If you want to build more muscular endurance and you want to be able to perform lots of repetitions or get better at holding yoga poses for a while, the goal is to lift a weight 12-15 times. In this case, the weight will be even lighter but you’ll still feel pretty wiped because you’re performing so many repetitions. Usually 1-2 sets of high rep training will leave you feeling pretty fatigued. Sometimes these high rep exercises feel almost like you’re getting in a cardio workout. The rest period between sets here can also be in the 30-45 second range.
Before you dismiss this idea of lifting lighter weights for higher reps, know that this kind of training is still important because it helps recruit other muscle fibers which will still help improve your strength. We have studies to show this and I have found this to be true in my own personal experience. When I was younger, I never wanted to work with lighter weights – my goal was to get strong and look ripped. But I eventually discovered that tossing in some high rep, lighter weight exercises actually helped increase my strength and helped me get that toned look.
How Do I Build Muscle Without Getting Bulky?
It’s difficult for most of us to build too much muscle. Guys will tell me they don’t want to get “too big” and that they just want to look like a Greek statue. Regardless of gender, the reality for most is that it actually takes quite a bit of work to look like a Greek statue.
And to get too big — meaning overly muscular — it takes even more work. Not only that, but as we age, our muscles shrink. This starts to happen when we get to unto our late 20s and accelerates from there. It seems like so much is working against us when it comes to trying to build muscle.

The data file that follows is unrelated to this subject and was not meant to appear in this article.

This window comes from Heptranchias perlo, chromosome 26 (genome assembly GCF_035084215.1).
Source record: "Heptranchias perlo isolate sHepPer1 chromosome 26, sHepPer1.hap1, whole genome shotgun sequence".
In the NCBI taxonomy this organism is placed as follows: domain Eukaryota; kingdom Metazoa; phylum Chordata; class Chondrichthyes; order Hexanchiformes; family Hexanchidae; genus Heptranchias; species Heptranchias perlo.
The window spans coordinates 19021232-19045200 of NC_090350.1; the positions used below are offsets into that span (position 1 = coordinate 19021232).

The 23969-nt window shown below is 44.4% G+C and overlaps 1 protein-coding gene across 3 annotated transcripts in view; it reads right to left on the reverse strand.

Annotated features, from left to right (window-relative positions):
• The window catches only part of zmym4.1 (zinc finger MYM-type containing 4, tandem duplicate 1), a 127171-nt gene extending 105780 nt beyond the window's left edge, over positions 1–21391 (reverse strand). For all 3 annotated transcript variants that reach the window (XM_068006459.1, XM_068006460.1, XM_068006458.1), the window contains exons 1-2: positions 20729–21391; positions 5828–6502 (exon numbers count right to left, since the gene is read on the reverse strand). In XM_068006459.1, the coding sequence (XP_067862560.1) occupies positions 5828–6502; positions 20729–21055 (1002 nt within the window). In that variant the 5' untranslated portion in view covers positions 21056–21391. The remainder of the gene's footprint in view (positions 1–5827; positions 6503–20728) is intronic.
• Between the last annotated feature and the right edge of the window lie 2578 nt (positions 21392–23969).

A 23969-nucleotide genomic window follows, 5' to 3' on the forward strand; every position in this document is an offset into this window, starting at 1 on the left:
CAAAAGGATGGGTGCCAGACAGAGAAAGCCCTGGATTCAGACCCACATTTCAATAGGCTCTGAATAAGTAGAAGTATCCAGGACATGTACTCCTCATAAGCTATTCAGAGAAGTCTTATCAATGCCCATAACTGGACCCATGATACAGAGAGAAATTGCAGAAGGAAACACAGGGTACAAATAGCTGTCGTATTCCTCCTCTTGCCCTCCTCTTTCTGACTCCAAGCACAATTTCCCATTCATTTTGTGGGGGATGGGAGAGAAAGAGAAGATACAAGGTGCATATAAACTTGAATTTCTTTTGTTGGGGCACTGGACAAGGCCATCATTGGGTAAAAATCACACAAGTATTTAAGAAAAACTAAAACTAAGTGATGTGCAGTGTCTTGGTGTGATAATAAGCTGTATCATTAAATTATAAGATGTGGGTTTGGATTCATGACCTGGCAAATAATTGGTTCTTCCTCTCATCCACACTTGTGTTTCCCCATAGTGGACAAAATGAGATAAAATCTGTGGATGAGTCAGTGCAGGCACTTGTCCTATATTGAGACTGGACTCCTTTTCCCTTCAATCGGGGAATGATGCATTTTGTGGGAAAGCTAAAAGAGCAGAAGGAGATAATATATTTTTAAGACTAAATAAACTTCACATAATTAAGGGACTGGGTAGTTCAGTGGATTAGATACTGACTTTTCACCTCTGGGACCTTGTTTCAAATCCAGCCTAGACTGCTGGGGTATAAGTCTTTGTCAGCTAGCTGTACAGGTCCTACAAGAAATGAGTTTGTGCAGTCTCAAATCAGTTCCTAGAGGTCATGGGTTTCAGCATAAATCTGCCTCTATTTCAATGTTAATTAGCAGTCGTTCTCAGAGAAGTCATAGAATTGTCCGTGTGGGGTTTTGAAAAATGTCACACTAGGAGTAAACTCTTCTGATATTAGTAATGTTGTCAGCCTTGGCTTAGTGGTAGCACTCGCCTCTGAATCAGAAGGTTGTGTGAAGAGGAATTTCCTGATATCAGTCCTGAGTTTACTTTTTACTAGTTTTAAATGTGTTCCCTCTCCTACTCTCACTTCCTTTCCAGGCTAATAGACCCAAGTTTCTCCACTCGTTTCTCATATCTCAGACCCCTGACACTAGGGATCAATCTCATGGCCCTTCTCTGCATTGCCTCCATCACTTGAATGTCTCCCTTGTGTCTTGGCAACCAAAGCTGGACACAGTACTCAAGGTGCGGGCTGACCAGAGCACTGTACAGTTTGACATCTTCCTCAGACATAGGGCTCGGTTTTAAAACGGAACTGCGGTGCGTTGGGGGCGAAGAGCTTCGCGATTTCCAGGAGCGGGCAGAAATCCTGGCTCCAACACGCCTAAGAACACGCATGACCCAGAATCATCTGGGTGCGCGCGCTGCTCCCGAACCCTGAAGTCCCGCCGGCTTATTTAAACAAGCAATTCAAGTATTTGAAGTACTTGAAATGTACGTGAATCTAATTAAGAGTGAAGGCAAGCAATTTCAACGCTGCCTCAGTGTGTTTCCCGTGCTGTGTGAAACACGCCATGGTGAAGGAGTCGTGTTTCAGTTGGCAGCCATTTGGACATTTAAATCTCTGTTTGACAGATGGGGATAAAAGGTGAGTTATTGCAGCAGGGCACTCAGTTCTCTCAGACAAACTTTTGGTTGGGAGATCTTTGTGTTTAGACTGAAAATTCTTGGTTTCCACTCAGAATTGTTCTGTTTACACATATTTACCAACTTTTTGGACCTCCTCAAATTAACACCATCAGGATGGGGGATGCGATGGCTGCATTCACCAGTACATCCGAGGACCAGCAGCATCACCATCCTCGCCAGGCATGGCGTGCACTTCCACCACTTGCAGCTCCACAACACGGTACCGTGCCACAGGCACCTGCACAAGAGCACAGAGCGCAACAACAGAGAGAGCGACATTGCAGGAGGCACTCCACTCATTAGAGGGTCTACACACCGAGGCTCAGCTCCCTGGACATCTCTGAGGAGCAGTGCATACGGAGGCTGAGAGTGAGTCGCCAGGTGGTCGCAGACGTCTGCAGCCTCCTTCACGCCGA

However, incorporating any form of strength or resistance training is always a good idea. Luckily, the American College of Sports Medicine (ACSM) has some recommendations for those that would like to incorporate resistance training, but more for overall health and fitness as opposed to building muscle.
According to the American College of Sports Medicine (ACSM), perform the following routine if you want to incorporate some resistance training without getting too big:
- No matter the exercise, aim for a weight that you can lift anywhere from 12 to 20 times. Another way of saying this is to find a weight that will allow you to perform 12 to 20 reps or repetitions.
- But don’t just perform 12 to 20 reps and then move on. You want to repeat this so that you do this 2 to 3 times. Or, to put it another way, you want to perform 2 to 3 sets of 12 to 20 repetitions.
- So, what you do is lift the weight 12 to 20 times, then put the weight down and rest. This would be set number 1. ACSM recommends that if you want to incorporate some resistance training but don’t want to get too big, rest for 30 seconds or less. Then, grab the weight again and lift it another 12 to 20 times. This would be set number 2. If you feel like it, pick the weight up again and lift it for another… you guessed it… 12 to 20 times. That would be set number 3. So, you would have just performed 3 sets of 12 to 20 repetitions.
Even if someone is not too keen on building muscle, I still recommend everyone to mix up their routines. You can follow these guidelines for a while, but to keep the body guessing a bit, it’s good to add and remove weight to change the number of repetitions performed. Then, mix up the sets — sometimes just perform 1 set. Other times, perform 5 sets. By mixing things up, you may be able to prevent injury while preserving muscle.